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The Crying of Lot 49

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Abstract

Although published only three years after V., The Crying of Lot 49 (1966) makes a staggering contrast with the earlier novel.1 It is less than a quarter its length, it appears to possess a simple linear plot, and it covers both a short time-span and a very specific local area — Southern California. The novel’s perspective throughout stays close to that of its protagonist Mrs. Oedipa Maas although, as we shall see, this method presents Pynchon with certain formal difficulties. Oedipa is named as co-executor for a dead real-estate tycoon and former lover — Pierce Inverarity — and during her investigations into his estate stumbles across an underground postal network whose roots lie in Renaissance Europe. Whereas in V. Stencil personified an absurdly blinkered activity, Oedipa is much closer to a conventional fictional character because Pynchon grants her more awareness. Stencil’s quest is absurd from the beginning; Oedipa’s moves from normality into strangeness and, unlike Stencil, she realizes how a plethora of information constantly sidetracks her from a simple search. Although both novels use a quest pattern Oedipa reacts much more than Stencil and discovers one of the central paradoxes of the novel, a paradox pointed out by Norbert Wiener: that although the United States has the most highly developed communications media in the world, information is nevertheless guarded with the utmost secrecy by small groups.2

Keywords

Railroad Track Paperback Edition Marshall McLuhan Conventional Fictional Character Quest Pattern 
These keywords were added by machine and not by the authors. This process is experimental and the keywords may be updated as the learning algorithm improves.

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Notes

  1. 8.
    Robert Ornstein, The Moral Vision of Jacobean Tragedy (Madison: University of Wisconsin Press, 1960) p. 44.Google Scholar
  2. 12.
    Thomas Schaub, Pynchon: the Voice of Ambiguity (Urbana: University of Illinois Press, 1981) pp. 21–42.Google Scholar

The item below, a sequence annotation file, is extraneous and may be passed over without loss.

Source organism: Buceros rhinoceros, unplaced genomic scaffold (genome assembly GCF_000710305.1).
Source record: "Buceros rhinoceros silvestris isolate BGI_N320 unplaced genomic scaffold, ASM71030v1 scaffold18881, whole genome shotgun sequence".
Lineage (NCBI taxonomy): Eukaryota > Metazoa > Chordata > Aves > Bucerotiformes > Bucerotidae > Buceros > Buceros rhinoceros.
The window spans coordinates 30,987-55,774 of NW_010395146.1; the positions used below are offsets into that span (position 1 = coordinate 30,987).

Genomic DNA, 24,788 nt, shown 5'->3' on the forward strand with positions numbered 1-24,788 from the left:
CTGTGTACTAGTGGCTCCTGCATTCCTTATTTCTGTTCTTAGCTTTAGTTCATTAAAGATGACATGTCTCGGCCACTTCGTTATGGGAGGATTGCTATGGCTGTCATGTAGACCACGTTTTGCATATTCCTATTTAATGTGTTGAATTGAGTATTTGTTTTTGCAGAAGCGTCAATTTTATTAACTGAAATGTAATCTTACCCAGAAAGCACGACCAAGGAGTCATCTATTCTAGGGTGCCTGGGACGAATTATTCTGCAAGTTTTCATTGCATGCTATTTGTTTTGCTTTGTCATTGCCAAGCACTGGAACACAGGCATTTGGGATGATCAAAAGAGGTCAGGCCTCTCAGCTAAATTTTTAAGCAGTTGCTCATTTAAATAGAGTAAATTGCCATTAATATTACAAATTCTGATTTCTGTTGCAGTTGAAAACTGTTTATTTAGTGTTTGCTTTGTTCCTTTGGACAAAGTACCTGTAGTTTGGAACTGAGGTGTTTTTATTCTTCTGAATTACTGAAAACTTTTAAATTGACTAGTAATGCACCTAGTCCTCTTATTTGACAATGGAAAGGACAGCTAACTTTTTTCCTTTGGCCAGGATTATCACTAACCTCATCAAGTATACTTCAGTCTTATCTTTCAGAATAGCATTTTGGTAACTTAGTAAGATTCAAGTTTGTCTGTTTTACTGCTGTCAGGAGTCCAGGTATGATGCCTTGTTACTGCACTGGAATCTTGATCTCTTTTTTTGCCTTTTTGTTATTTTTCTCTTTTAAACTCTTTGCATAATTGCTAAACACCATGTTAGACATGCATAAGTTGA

3. 15.
    Jean-Baptiste Moëns, Timbres de l’office Tour et Taxis depuis leur origine jusqu’à leur suppression (1847–67) (Brussels: Le Timbre Poste, 1880).Google Scholar
  4. 21.
    Molly Hite, Ideas of Order in the Novels of Thomas Pynchon (Columbus: Ohio State University Press, 1983) p. 71.Google Scholar
  5. 24.
    Harold Innis, Empire and Communications (Oxford: Clarendon Press, 1951) p. 14.Google Scholar
  6. 25.
    The various references to death in the novel have been discussed by Marie-Claude Profit in her ‘The Rhetoric of Death in The Crying of Lot 49’, Pynchon Notes, 10 (Oct. 1982) pp. 18–36.Google Scholar
  7. 27.
    M. R. Siegel, Pynchon: Creative Paranoia in ‘Gravity’s Rainbow’ (Port Washington, NY: Kennikat Press, 1978).Google Scholar
  8. 28.
    Richard Hofstadter, The Paranoid Style in American Politics and Other Essays (London: Jonathan Cape, 1966) p. 4.Google Scholar
  9. 32.
    H. M. McLuhan, Understanding Media (London: Sphere Books, 1967) p. 16.Google Scholar
  10. 36.
    Timothy Leary, The Politics of Ecstasy (London: Paladin Books, 1970) p. 104.Google Scholar
  11. 39.
    Anne Mangel, ‘Maxwell’s Demon, Entropy, Information: The Crying of Lot 49’ in Mindful Pleasures pp. 87–100. Other discussions of entropy in the novel are: P. L. Abernethy, ‘Entropy in Pynchon’s The Crying of Lot 49’, Critique, 14.ii (1972) pp. 18–33;Google Scholar
  12. J. P. Leland, ‘Pynchon’s Linguistic Demon: The Crying of Lot 49’, Critique, 16.ii (1974) pp. 45–53;Google Scholar
  13. Zoltan Abadi-Nagy, ‘The Entropic Rhythm of Thomas Pynchon’s Comedy in The Crying of Lot 49’, Hungarian Studies in English, 11 (1977) pp. 117–30; and Mendelson, ‘The Sacred, the Profane’, pp. 127–8.Google Scholar
  14. 40.
    Abraham Moles, Information Theory and Esthetic Perception (University of Illinois Press, 1966) p. 19; Arnheim, Entropy and Art, p. 15.Google Scholar
  15. 41.
    J. Clark Maxwell, Theory of Heat, 2nd edn (London: Longmans, Green, 1872), p. 308. Mangel, p. 91.Google Scholar
  16. A useful article on this subject from a journal Pynchon is known to have read is Walter Ehrenberg’s ‘Maxwell’s Demon’, Scientific American, 217 (Nov. 1967) pp. 103–10.CrossRefGoogle Scholar
  17. 45.
    Michael Harrington, The Other America (Baltimore: Penguin Books, 1963) pp. 11, 12.Google Scholar
  18. 49.
    Benjamin Muse, The American Negro Revolution (New York: Citadel Press, 1970), p. 206.Google Scholar

Copyright information

© David Seed 1988

Authors and Affiliations

  1. 1.University of LiverpoolUK

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